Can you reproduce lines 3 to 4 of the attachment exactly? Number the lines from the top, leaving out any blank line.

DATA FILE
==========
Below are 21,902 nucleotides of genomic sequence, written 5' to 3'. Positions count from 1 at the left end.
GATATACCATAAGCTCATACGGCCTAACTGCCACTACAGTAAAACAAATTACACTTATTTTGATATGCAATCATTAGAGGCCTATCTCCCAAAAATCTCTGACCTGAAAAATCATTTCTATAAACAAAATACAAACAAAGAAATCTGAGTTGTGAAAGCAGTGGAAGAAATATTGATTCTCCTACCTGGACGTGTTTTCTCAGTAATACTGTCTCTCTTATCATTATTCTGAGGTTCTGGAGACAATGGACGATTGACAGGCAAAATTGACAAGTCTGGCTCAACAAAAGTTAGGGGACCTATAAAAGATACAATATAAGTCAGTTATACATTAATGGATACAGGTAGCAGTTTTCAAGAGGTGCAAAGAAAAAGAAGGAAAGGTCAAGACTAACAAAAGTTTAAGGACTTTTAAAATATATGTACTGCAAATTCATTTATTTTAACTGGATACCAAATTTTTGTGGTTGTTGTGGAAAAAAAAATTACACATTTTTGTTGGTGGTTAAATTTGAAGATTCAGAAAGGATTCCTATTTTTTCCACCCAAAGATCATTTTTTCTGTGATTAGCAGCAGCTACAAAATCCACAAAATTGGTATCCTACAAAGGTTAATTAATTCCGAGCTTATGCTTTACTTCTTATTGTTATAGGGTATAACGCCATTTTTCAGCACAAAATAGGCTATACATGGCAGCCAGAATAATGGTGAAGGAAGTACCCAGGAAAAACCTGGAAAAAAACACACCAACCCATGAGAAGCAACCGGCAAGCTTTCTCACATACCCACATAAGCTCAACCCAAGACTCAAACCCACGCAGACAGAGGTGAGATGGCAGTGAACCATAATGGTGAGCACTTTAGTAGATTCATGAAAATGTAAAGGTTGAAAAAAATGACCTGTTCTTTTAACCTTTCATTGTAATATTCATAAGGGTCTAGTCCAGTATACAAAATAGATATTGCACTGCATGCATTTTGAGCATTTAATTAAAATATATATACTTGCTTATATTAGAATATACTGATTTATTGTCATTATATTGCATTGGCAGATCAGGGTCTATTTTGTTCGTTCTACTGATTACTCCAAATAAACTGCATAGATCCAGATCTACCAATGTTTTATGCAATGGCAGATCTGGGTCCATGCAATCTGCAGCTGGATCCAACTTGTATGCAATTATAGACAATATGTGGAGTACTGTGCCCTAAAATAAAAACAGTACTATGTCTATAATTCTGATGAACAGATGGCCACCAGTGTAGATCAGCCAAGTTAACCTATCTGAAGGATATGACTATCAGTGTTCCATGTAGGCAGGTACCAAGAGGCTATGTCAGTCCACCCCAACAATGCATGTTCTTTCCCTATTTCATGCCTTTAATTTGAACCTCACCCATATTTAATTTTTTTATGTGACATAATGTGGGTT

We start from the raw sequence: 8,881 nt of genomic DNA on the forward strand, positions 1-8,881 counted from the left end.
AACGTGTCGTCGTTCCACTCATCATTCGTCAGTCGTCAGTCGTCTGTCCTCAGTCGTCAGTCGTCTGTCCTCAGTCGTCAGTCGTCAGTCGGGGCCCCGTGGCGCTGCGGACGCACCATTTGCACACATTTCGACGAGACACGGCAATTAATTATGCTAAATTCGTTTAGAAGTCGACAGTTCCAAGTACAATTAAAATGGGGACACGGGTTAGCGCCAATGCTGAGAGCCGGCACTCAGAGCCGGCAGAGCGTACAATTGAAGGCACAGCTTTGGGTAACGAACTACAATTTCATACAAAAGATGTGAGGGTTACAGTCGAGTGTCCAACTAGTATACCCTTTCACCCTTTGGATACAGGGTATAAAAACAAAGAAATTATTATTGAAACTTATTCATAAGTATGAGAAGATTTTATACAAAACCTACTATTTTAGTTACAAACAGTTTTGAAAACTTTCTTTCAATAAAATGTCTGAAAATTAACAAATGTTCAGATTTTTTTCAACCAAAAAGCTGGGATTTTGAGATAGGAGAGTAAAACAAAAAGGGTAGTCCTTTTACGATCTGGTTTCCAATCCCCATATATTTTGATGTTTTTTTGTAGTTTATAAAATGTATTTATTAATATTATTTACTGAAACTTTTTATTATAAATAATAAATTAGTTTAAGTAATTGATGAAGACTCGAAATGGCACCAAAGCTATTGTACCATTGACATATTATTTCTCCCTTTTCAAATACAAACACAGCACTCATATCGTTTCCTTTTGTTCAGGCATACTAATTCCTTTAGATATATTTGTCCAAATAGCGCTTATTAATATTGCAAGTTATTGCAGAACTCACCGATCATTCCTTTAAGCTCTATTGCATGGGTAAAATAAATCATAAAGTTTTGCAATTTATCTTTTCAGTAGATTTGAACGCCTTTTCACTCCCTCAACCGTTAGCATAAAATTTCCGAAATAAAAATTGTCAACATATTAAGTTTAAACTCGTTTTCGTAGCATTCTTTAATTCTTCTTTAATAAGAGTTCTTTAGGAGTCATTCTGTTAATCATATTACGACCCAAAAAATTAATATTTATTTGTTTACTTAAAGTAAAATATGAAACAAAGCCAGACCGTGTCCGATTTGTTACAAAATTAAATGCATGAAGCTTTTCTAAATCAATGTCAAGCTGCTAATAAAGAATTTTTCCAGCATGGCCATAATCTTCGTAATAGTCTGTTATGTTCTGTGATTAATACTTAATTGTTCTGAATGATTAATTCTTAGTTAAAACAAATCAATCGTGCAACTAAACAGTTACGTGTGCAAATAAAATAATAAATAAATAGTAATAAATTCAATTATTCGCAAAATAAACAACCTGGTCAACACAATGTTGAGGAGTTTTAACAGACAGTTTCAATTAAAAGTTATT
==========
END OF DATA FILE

We start from the raw sequence: 8,881 nt of genomic DNA on the forward strand, positions 1-8,881 counted from the left end.
AACGTGTCGTCGTTCCACTCATCATTCGTCAGTCGTCAGTCGTCTGTCCTCAGTCGTCAGTCGTCTGTCCTCAGTCGTCAGTCGTCAGTCGGGGCCCCGTGGCGCTGCGGACGCACCATTTGCACACATTTCGACGAGACACGGCAATTAATTATGCTAAATTCGTTTAGAAGTCGACAGTTCCAAGTACAATTAAAATGGGGACACGGGTTAGCGCCAATGCTGAGAGCCGGCACTCAGAGCCGGCAGAGCGTACAATTGAAGGCACAGCTTTGGGTAACGAACTACAATTTCATACAAAAGATGTGAGGGTTACAGTCGAGTGTCCAACTAGTATACCCTTTCACCCTTTGGATACAGGGTATAAAAACAAAGAAATTATTATTGAAACTTATTCATAAGTATGAGAAGATTTTATACAAAACCTACTATTTTAGTTACAAACAGTTTTGAAAACTTTCTTTCAATAAAATGTCTGAAAATTAACAAATGTTCAGATTTTTTTCAACCAAAAAGCTGGGATTTTGAGATAGGAGAGTAAAACAAAAAGGGTAGTCCTTTTACGATCTGGTTTCCAATCCCCATATATTTTGATGTTTTTTTGTAGTTTATAAAATGTATTTATTAATATTATTTACTGAAACTTTTTATTATAAATAATAAATTAGTTTAAGTAATTGATGAAGACTCGAAATGGCACCAAAGCTATTGTACCATTGACATATTATTTCTCCCTTTTCAAATACAAACACAGCACTCATATCGTTTCCTTTTGTTCAGGCATACTAATTCCTTTAGATATATTTGTCCAAATAGCGCTTATTAATATTGCAAGTTATTGCAGAACTCACCGATCATTCCTTTAAGCTCTATTGCATGGGTAAAATAAATCATAAAGTTTTGCAATTTATCTTTTCAGTAGATTTGAACGCCTTTTCACTCCCTCAACCGTTAGCATAAAATTTCCGAAATAAAAATTGTCAACATATTAAGTTTAAACTCGTTTTCGTAGCATTCTTTAATTCTTCTTTAATAAGAGTTCTTTAGGAGTCATTCTGTTAATCATATTACGACCCAAAAAATTAATATTTATTTGTTTACTTAAAGTAAAATATGAAACAAAGCCAGACCGTGTCCGATTTGTTACAAAATTAAATGCATGAAGCTTTTCTAAATCAATGTCAAGCTGCTAATAAAGAATTTTTCCAGCATGGCCATAATCTTCGTAATAGTCTGTTATGTTCTGTGATTAATACTTAATTGTTCTGAATGATTAATTCTTAGTTAAAACAAATCAATCGTGCAACTAAACAGTTACGTGTGCAAATAAAATAATAAATAAATAGTAATAAATTCAATTATTCGCAAAATAAACAACCTGGTCAACACAATGTTGAGGAGTTTTAACAGACAGTTTCAATTAAAAGTTATT